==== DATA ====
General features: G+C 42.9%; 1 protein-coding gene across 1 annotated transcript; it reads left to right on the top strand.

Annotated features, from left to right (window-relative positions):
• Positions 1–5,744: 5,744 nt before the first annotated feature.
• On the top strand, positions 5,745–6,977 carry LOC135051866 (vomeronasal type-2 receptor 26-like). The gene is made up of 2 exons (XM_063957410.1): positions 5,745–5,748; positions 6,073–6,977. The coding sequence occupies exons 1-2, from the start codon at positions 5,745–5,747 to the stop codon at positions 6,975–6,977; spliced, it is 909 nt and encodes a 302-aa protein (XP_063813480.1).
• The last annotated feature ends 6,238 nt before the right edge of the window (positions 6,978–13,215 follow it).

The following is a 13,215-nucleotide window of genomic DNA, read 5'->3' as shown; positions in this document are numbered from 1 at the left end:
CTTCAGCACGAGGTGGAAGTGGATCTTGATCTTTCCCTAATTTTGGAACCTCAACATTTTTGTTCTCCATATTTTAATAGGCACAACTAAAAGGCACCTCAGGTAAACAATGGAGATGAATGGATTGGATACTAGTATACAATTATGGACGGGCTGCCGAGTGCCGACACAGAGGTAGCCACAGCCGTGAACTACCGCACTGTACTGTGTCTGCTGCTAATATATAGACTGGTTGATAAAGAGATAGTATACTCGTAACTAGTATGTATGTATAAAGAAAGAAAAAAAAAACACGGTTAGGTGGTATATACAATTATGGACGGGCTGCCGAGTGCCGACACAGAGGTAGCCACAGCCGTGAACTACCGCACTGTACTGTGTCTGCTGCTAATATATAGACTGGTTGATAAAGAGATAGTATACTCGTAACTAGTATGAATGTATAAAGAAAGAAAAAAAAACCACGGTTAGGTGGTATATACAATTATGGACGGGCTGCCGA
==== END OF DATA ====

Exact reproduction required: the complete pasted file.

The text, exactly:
General features: G+C 42.9%; 1 protein-coding gene across 1 annotated transcript; it reads left to right on the top strand.

Annotated features, from left to right (window-relative positions):
• Positions 1–5,744: 5,744 nt before the first annotated feature.
• On the top strand, positions 5,745–6,977 carry LOC135051866 (vomeronasal type-2 receptor 26-like). The gene is made up of 2 exons (XM_063957410.1): positions 5,745–5,748; positions 6,073–6,977. The coding sequence occupies exons 1-2, from the start codon at positions 5,745–5,747 to the stop codon at positions 6,975–6,977; spliced, it is 909 nt and encodes a 302-aa protein (XP_063813480.1).
• The last annotated feature ends 6,238 nt before the right edge of the window (positions 6,978–13,215 follow it).

The following is a 13,215-nucleotide window of genomic DNA, read 5'->3' as shown; positions in this document are numbered from 1 at the left end:
CTTCAGCACGAGGTGGAAGTGGATCTTGATCTTTCCCTAATTTTGGAACCTCAACATTTTTGTTCTCCATATTTTAATAGGCACAACTAAAAGGCACCTCAGGTAAACAATGGAGATGAATGGATTGGATACTAGTATACAATTATGGACGGGCTGCCGAGTGCCGACACAGAGGTAGCCACAGCCGTGAACTACCGCACTGTACTGTGTCTGCTGCTAATATATAGACTGGTTGATAAAGAGATAGTATACTCGTAACTAGTATGTATGTATAAAGAAAGAAAAAAAAAACACGGTTAGGTGGTATATACAATTATGGACGGGCTGCCGAGTGCCGACACAGAGGTAGCCACAGCCGTGAACTACCGCACTGTACTGTGTCTGCTGCTAATATATAGACTGGTTGATAAAGAGATAGTATACTCGTAACTAGTATGAATGTATAAAGAAAGAAAAAAAAACCACGGTTAGGTGGTATATACAATTATGGACGGGCTGCCGA